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Atlanta airport's newsrack plan rejected

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    NMU         ELEVENTH CIRCUIT         Newsgathering         Jan 15, 2002    

Atlanta airport’s newsrack plan rejected

  • The U.S. Court of Appeals in Atlanta deemed Hartsfield International Airport’s newsrack plan unconstitutional and a violation of First Amendment rights.

A federal appeals court recently upheld a judge’s order preventing Atlanta’s largest airport from enforcing its four-year-old plan to control racks where newspapers are sold.

The Hartsfield International Airport news racks plan imposes a $20 fee on publishers selling newspapers from designated, city-owned news racks advertising Coca-Cola products.

“The Department’s plan limits the kind of speech it will tolerate on airport news racks,” read the decision by a three-judge panel of the U.S. Circuit Court of Appeals in Atlanta (11th Cir.).

On Jan. 4, the panel affirmed a district court judge’s decision that the plan is unconstitutional because it requires publishers to pay a fee that exceeds the actual cost of maintaining the news racks; it requires publishers to associate their publications with Coca-Cola; and it gives discretion to airport personnel to allow certain publishers access to city-owned news racks while canceling other publishers’ news racks licenses.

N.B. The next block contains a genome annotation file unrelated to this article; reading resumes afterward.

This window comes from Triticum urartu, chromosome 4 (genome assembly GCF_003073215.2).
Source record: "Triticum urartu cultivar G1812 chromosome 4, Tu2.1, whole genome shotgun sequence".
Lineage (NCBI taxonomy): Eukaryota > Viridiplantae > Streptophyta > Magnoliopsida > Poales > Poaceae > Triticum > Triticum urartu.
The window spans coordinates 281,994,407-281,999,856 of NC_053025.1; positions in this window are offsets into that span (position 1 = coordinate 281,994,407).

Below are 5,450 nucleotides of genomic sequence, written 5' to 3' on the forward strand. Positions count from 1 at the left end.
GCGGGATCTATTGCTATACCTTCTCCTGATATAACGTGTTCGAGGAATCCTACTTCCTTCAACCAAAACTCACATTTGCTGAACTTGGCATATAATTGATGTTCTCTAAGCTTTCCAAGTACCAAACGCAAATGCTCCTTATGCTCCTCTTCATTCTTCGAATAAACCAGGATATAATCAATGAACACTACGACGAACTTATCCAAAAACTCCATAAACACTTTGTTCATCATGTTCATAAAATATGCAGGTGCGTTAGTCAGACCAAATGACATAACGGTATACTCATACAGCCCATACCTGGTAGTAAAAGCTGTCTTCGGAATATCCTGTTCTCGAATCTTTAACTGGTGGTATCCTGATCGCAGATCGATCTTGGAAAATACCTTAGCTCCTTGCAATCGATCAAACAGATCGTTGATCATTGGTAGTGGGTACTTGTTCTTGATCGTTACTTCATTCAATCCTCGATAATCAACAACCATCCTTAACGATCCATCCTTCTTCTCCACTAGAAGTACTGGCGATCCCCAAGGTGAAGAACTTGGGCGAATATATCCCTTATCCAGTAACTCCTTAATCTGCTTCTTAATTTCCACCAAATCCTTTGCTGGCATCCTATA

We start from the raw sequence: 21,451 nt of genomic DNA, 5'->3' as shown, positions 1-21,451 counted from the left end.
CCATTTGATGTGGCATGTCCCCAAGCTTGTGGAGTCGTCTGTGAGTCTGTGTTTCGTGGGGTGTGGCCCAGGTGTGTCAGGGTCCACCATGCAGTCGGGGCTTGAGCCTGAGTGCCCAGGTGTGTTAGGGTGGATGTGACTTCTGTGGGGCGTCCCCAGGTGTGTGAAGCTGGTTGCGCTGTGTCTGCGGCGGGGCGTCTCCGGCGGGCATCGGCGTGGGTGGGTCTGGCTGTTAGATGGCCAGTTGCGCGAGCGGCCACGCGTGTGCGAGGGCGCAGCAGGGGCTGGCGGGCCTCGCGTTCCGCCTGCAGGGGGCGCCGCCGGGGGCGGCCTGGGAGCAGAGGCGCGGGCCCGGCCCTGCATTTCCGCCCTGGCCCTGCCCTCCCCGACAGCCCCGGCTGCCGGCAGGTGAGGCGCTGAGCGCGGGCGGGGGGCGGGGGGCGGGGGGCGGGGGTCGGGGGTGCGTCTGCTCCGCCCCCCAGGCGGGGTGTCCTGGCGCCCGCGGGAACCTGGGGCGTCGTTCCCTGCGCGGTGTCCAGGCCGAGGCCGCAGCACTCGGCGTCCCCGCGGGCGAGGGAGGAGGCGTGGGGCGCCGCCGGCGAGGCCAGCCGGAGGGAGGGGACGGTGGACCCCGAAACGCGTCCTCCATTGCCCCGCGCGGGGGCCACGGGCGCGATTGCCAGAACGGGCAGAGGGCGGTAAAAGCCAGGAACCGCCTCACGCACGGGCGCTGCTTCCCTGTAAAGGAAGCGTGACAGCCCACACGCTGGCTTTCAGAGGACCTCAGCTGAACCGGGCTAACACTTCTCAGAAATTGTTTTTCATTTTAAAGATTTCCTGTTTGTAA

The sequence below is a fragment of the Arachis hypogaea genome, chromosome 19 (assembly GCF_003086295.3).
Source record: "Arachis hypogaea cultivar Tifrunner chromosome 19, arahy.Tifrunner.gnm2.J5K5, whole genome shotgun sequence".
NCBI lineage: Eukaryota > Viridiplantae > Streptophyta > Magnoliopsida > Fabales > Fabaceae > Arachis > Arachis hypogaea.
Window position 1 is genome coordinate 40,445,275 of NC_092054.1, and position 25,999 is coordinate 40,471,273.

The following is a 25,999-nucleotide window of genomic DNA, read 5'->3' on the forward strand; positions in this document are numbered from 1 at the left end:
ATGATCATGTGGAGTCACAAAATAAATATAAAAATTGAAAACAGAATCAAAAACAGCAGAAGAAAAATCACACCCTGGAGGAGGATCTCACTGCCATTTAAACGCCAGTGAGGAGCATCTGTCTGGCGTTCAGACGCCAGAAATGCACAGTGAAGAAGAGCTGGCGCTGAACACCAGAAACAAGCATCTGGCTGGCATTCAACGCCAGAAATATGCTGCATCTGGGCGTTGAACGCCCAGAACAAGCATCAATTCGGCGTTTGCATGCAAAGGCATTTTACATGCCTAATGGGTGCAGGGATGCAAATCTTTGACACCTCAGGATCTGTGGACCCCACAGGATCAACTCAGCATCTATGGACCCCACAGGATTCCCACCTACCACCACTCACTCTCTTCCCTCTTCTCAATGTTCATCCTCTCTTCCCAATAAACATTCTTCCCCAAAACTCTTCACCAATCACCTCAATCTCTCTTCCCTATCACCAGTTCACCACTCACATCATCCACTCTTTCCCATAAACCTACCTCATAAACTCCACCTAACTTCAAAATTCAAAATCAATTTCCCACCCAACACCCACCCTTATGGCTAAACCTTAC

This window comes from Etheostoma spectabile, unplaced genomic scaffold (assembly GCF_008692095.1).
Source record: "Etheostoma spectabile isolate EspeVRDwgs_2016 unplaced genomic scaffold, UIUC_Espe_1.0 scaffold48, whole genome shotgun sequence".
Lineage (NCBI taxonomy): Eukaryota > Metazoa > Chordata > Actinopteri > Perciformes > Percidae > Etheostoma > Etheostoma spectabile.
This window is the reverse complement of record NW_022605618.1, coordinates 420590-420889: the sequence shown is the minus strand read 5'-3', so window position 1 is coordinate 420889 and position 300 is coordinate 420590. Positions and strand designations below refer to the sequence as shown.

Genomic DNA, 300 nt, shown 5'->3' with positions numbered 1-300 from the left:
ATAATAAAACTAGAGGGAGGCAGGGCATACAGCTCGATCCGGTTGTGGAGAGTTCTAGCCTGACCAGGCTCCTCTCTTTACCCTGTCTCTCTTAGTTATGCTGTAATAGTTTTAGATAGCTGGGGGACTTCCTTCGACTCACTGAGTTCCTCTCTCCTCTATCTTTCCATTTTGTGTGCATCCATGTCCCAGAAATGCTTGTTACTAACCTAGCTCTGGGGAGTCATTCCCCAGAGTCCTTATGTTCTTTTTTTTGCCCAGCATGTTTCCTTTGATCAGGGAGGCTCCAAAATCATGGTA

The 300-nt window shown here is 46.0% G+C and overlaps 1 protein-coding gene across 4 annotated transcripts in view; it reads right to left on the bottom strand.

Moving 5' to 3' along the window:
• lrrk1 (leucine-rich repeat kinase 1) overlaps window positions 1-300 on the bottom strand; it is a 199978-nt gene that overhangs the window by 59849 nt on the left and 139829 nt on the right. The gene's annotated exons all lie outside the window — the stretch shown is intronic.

“The First Amendment affords the press the right not just to speak but to effectively distribute,” said Peter Canfield, lawyer for the Atlanta Journal-Constitution, one of the newspapers suing the airport for violating its First Amendment rights. USA Today and The New York Times also joined the lawsuit.

The plan went into effect following renovations made to the airport for the 1996 Summer Olympics. Airport authority said the plan was based on safety, aesthetics and passenger convenience. The authority, in an attempt to foster a relationship with Olympic sponsor Coca-Cola, placed advertisements for the company’s soft drinks on the racks.

Canfield said that while there are situations when airports have a right to impose particular restrictions, the First Amendment takes precedence in this case.

“If you allow the government to establish areas of restrictions on First Amendment rights,” Canfield said, “you give them more opportunities to create censorship and insidious activity.”

(Atlanta Journal and Constitution v. City of Atlanta Department of Aviation; Media counsel: Peter Canfield, Dow, Lohnes and Albertson, Atlanta) KG

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© 2002 The Reporters Committee for Freedom of the Press

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